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Are proposed dietary guidelines better than past ones? Experts weigh in

Every five years, the Departments of Agriculture (USDA) and Health and Human Services (HHS) update their Dietary Guidelines for Americans — their detailed directions for what we should and shouldn’t eat to stay as healthy as possible.
Earlier this

Every five years, the Departments of Agriculture (USDA) and Health and Human Services (HHS) update their Dietary Guidelines for Americans — their detailed directions for what we should and shouldn’t eat to stay as healthy as possible.

Earlier this month, a committee established by those two government agencies issued its preliminary 2010 guidelines. The recommendations follow the general outline of past ones: Eat more fruits and vegetables and whole grains and less sugar, fat and salt. But the new guidelines take specific recommendations a bit further. For example, the committee recommends we limit calories from saturated fat to 7 percent of our daily calories rather than to 10 percent, as recommended in the 2005 guidelines. And it suggests we take in no more than 1,500 mg of sodium daily rather than the 2,300 mg limit set in the previous guidelines.

But, as Consumer Reports has noted, “what sets this year’s guidelines apart from previous years is how it plans to achieve them. The committee acknowledges the ‘daunting public health challenge’ of promoting healthy eating in the face of ‘powerful influences that currently promote unhealthy consumer choices, behaviors, and lifestyles.’ The committee seems to say that people can’t change the way they eat on their own — they need to have access to healthier choices.”

What the experts say
Are these dietary guidelines an improvement over past ones? In an article appearing in today’s L.A. Times, leading nutrition experts from around the country comment about what they like and don’t like in the updated recommendations. Overall, they seem impressed, particularly because the new guidelines emphasize plant-based foods and are more specific about de-emphasizing such dietary no-nos as added sugar (including in sugary soft drinks), solid fats, sodium (salt) and refined grains.

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Read the L.A. Times article for all the experts’ comments. Here are some selections from those comments that I found particularly interesting:

From Marlene Schwartz, deputy director, Rudd Center for Food Policy and Obesity at Yale University:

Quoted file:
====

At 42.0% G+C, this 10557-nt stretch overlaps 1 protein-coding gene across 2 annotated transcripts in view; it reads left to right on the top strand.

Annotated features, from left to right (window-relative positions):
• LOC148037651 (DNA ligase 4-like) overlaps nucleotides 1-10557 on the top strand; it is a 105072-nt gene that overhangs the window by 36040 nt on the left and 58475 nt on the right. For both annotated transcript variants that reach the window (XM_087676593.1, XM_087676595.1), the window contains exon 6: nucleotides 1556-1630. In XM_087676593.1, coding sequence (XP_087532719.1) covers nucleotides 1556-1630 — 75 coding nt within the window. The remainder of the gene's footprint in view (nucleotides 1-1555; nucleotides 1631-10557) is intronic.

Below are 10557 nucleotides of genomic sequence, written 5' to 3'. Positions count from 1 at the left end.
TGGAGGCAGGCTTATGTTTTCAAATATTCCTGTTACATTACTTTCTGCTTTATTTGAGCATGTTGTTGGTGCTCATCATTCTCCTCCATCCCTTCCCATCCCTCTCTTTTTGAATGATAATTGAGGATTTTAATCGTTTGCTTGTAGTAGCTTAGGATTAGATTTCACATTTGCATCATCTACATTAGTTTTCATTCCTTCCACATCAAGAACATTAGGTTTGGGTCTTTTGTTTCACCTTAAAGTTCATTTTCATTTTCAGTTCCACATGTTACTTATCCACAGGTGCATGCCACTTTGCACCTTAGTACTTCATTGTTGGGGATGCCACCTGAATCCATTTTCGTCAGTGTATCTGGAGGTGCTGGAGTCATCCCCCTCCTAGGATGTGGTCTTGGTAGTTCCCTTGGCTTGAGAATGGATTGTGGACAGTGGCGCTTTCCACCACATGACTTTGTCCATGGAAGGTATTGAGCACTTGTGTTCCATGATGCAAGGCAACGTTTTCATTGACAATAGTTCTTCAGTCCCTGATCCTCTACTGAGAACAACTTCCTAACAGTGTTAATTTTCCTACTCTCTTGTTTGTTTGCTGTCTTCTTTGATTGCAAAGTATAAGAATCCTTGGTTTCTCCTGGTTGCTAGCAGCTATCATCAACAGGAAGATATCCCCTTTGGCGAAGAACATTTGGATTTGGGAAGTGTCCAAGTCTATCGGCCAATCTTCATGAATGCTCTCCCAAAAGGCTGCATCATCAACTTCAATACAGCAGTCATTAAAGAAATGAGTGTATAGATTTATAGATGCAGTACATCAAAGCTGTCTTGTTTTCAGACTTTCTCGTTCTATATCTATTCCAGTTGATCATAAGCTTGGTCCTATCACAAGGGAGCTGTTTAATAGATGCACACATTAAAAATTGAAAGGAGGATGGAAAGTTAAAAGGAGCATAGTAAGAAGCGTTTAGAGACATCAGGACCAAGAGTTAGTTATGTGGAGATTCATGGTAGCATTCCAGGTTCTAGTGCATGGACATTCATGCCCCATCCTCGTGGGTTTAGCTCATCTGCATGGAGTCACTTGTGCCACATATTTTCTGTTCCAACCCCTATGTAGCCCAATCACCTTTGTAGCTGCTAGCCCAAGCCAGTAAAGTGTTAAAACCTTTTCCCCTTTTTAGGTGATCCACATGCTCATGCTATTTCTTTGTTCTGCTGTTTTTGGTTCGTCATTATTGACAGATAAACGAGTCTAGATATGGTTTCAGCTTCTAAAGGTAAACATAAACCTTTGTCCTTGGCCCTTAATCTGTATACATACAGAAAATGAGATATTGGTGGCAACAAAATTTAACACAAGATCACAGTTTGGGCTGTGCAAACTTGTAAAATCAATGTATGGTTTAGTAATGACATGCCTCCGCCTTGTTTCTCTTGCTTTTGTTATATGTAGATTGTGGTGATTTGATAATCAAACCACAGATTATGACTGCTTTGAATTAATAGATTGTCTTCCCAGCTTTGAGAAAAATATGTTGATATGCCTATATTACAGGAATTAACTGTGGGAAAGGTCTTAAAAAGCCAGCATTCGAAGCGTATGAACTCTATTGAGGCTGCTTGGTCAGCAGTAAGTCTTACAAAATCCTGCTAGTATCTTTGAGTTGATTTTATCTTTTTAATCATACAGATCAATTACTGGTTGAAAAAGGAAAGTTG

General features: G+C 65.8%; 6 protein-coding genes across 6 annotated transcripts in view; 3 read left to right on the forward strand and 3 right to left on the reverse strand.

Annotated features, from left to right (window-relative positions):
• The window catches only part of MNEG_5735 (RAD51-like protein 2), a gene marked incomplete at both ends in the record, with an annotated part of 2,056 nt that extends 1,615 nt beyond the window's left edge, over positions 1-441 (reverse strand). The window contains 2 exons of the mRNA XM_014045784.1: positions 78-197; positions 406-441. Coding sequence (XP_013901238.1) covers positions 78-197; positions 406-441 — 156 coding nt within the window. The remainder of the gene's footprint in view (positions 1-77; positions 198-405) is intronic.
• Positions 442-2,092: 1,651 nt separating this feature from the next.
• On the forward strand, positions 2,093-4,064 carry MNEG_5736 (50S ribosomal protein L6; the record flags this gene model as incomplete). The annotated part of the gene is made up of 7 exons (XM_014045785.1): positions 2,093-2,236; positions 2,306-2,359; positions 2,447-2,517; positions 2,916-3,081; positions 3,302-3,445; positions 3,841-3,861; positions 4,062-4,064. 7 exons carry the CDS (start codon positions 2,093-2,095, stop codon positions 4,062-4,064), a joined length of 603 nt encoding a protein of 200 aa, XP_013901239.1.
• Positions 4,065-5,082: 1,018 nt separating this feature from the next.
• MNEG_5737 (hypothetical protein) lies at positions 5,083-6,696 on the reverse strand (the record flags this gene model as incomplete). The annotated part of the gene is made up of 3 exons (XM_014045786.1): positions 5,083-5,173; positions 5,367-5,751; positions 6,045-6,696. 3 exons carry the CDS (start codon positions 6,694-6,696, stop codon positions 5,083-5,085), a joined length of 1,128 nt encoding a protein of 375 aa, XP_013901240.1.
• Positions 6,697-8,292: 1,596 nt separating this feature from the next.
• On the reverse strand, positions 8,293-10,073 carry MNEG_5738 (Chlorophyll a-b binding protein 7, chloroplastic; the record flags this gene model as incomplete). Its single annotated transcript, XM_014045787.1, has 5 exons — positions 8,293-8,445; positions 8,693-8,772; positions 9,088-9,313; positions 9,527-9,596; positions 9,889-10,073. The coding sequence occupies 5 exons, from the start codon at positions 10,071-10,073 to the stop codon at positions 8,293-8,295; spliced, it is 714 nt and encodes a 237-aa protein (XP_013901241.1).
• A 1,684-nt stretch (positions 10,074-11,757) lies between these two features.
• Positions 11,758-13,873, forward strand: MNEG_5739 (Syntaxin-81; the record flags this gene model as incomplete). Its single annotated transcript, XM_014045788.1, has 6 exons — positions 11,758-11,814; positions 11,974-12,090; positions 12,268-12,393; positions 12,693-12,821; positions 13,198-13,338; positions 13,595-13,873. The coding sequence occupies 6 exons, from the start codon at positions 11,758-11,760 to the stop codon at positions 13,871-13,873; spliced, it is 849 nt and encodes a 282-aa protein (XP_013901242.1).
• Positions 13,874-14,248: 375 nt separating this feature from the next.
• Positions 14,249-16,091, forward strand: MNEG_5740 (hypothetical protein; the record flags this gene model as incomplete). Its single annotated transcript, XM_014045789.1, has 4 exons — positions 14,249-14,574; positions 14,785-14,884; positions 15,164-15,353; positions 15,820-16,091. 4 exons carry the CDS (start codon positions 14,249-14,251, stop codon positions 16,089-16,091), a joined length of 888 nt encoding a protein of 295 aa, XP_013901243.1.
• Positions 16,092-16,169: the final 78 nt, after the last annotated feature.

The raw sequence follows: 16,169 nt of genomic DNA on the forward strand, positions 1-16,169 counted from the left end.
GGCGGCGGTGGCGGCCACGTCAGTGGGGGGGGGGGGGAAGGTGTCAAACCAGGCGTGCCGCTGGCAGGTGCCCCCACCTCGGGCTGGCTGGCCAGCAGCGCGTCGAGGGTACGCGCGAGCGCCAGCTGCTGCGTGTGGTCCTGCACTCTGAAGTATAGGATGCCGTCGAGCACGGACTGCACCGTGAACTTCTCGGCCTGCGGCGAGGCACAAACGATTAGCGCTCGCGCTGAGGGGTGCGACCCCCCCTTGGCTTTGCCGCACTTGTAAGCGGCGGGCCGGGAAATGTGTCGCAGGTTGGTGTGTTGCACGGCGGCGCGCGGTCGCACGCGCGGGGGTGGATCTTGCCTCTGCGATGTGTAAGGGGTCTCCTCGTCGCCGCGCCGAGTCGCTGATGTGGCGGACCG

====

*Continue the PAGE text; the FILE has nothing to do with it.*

• “My favorite sentence was from the conclusion of the executive summary, where they encourage all stakeholders to help ‘make every choice available to Americans a healthy choice.’ So often, people who sell unhealthy foods say that they are only ‘providing choices,’ as if promoting foods high in sugar, salt and fat is some type of patriotic gesture. Choice does not have to be choosing between apple slices and French fries; it could be choosing among apples, oranges and pears. I would be thrilled if we could get to the point where people realize that an array of healthy, delicious foods still provides choices.”

From Dr. Walter C. Willett, chairman of the nutrition department at the Harvard School of Public Health:

  • “[T]he recommendation for three servings of milk per day is not justified and is likely to cause harm to some people. The primary justification is bone health and reduction of fractures. However, prospective studies and randomized trials have consistently shown no relation between milk intake and risk of fractures. On the other hand, many studies have shown a relation between high milk intake and risk of fatal or metastatic prostate cancer, and this can be explained by the fact that milk intake increases blood levels of IGF-1, a growth-promoting hormone. The justification for drinking three glasses of milk per day on the basis of increasing potassium intake is also not valid as the extra calories, even with low-fat milk, would easily counterbalance the benefit of the extra potassium. Also, the recommendation for people of all ages to drink three servings of milk per day is very radical and would double dairy production if adopted; this would have huge environmental impacts that would need to be considered.”

From Alice Lichtenstein, director of the Cardiovascular Nutrition Lab at Tufts University School of Medicine:

  • “Regardless of diet quality, the most critical issue for Americans is body weight. Even an ideal diet in excess of caloric needs is going to result in weight gain. That is, too much of a good thing can also be bad, and that’s a concept that can get lost in translation. We need to talk about what foods should displace other foods, not that you should be adding whole wheat muffins to what you’re already eating in the morning.”

From Dr. Dean Ornish, president of the Preventive Medicine Research Institute in Sausalito, Calif.:

  • “Finally, it would have been helpful to discuss more fully that what we include in our diet is as important as what we exclude. There are literally hundreds of thousands of protective substances that are found primarily in fruits, vegetables, whole grains, legumes and soy products. Instead of thinking about diet primarily in terms of reducing risk of illness and premature death, I find it much more useful to talk about how much better you look and feel when you eat and live more healthfully. Joy of living is much more sustainable than fear of dying.”

You can comment on the guidelines yourself here. You have until July 15.